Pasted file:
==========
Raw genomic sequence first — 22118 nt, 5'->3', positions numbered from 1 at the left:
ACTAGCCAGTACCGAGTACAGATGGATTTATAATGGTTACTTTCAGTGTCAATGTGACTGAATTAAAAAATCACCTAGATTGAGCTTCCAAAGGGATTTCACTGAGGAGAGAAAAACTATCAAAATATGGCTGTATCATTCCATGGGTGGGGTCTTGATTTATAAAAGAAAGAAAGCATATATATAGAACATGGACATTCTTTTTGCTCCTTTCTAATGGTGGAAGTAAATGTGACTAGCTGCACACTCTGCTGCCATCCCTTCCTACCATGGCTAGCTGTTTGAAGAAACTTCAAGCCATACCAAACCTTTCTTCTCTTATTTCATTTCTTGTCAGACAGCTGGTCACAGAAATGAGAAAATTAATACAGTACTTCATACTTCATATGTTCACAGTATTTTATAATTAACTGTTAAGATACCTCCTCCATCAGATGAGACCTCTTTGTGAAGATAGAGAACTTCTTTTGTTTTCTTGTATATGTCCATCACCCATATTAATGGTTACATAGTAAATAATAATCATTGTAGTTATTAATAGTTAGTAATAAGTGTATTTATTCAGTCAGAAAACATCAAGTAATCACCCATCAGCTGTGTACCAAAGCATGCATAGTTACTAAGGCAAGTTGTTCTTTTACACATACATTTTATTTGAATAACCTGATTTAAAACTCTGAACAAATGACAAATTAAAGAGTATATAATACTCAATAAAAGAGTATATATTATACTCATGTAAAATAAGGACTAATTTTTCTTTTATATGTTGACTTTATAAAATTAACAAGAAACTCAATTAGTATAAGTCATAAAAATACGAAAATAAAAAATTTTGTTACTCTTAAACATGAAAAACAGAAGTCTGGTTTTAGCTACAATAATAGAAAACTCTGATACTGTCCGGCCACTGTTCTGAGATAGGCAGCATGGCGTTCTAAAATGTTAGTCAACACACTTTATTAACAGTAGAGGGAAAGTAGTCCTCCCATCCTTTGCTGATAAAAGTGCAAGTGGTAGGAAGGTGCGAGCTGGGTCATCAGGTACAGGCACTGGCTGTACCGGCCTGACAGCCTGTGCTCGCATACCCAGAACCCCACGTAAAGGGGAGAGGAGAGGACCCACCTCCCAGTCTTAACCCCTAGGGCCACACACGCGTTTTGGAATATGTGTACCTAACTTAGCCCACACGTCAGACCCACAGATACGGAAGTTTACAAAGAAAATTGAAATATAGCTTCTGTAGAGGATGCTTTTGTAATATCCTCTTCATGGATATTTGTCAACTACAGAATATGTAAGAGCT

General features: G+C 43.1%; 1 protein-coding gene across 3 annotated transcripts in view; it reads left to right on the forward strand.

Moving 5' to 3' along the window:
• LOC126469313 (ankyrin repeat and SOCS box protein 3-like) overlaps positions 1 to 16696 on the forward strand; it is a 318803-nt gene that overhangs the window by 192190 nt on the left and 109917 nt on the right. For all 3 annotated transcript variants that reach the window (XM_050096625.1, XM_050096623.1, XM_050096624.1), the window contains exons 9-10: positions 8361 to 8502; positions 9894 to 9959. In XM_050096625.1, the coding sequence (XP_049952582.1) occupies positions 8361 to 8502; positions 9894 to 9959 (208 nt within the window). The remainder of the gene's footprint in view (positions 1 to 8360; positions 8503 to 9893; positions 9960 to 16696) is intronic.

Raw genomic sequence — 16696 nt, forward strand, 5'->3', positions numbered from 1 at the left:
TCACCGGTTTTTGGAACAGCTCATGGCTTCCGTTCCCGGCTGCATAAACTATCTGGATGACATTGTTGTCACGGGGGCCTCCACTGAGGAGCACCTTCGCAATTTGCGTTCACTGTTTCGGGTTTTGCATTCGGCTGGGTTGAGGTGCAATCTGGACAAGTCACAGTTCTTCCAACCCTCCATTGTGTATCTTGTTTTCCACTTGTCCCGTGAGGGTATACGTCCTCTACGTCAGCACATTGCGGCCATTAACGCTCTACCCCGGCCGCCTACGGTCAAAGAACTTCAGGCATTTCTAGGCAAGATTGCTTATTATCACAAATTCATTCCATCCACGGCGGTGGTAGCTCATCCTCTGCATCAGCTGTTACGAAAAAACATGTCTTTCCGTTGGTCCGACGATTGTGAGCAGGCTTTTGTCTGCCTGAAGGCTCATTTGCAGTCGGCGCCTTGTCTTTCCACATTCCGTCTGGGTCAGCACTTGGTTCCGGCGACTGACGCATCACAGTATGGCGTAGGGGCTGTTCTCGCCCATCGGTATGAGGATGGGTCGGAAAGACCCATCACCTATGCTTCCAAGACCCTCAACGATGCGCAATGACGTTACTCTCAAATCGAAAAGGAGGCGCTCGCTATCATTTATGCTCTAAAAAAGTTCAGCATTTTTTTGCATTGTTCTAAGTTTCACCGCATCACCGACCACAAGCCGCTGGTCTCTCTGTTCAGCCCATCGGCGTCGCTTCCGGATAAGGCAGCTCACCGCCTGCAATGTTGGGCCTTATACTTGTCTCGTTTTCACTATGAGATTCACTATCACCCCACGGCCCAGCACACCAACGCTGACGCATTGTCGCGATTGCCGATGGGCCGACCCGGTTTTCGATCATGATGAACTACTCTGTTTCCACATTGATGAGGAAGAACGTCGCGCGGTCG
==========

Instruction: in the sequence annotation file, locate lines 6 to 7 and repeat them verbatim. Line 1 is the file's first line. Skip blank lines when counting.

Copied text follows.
Raw genomic sequence — 16696 nt, forward strand, 5'->3', positions numbered from 1 at the left:
TCACCGGTTTTTGGAACAGCTCATGGCTTCCGTTCCCGGCTGCATAAACTATCTGGATGACATTGTTGTCACGGGGGCCTCCACTGAGGAGCACCTTCGCAATTTGCGTTCACTGTTTCGGGTTTTGCATTCGGCTGGGTTGAGGTGCAATCTGGACAAGTCACAGTTCTTCCAACCCTCCATTGTGTATCTTGTTTTCCACTTGTCCCGTGAGGGTATACGTCCTCTACGTCAGCACATTGCGGCCATTAACGCTCTACCCCGGCCGCCTACGGTCAAAGAACTTCAGGCATTTCTAGGCAAGATTGCTTATTATCACAAATTCATTCCATCCACGGCGGTGGTAGCTCATCCTCTGCATCAGCTGTTACGAAAAAACATGTCTTTCCGTTGGTCCGACGATTGTGAGCAGGCTTTTGTCTGCCTGAAGGCTCATTTGCAGTCGGCGCCTTGTCTTTCCACATTCCGTCTGGGTCAGCACTTGGTTCCGGCGACTGACGCATCACAGTATGGCGTAGGGGCTGTTCTCGCCCATCGGTATGAGGATGGGTCGGAAAGACCCATCACCTATGCTTCCAAGACCCTCAACGATGCGCAATGACGTTACTCTCAAATCGAAAAGGAGGCGCTCGCTATCATTTATGCTCTAAAAAAGTTCAGCATTTTTTTGCATTGTTCTAAGTTTCACCGCATCACCGACCACAAGCCGCTGGTCTCTCTGTTCAGCCCATCGGCGTCGCTTCCGGATAAGGCAGCTCACCGCCTGCAATGTTGGGCCTTATACTTGTCTCGTTTTCACTATGAGATTCACTATCACCCCACGGCCCAGCACACCAACGCTGACGCATTGTCGCGATTGCCGATGGGCCGACCCGGTTTTCGATCATGATGAACTACTCTGTTTCCACATTGATGAGGAAGAACGTCGCGCGGTCG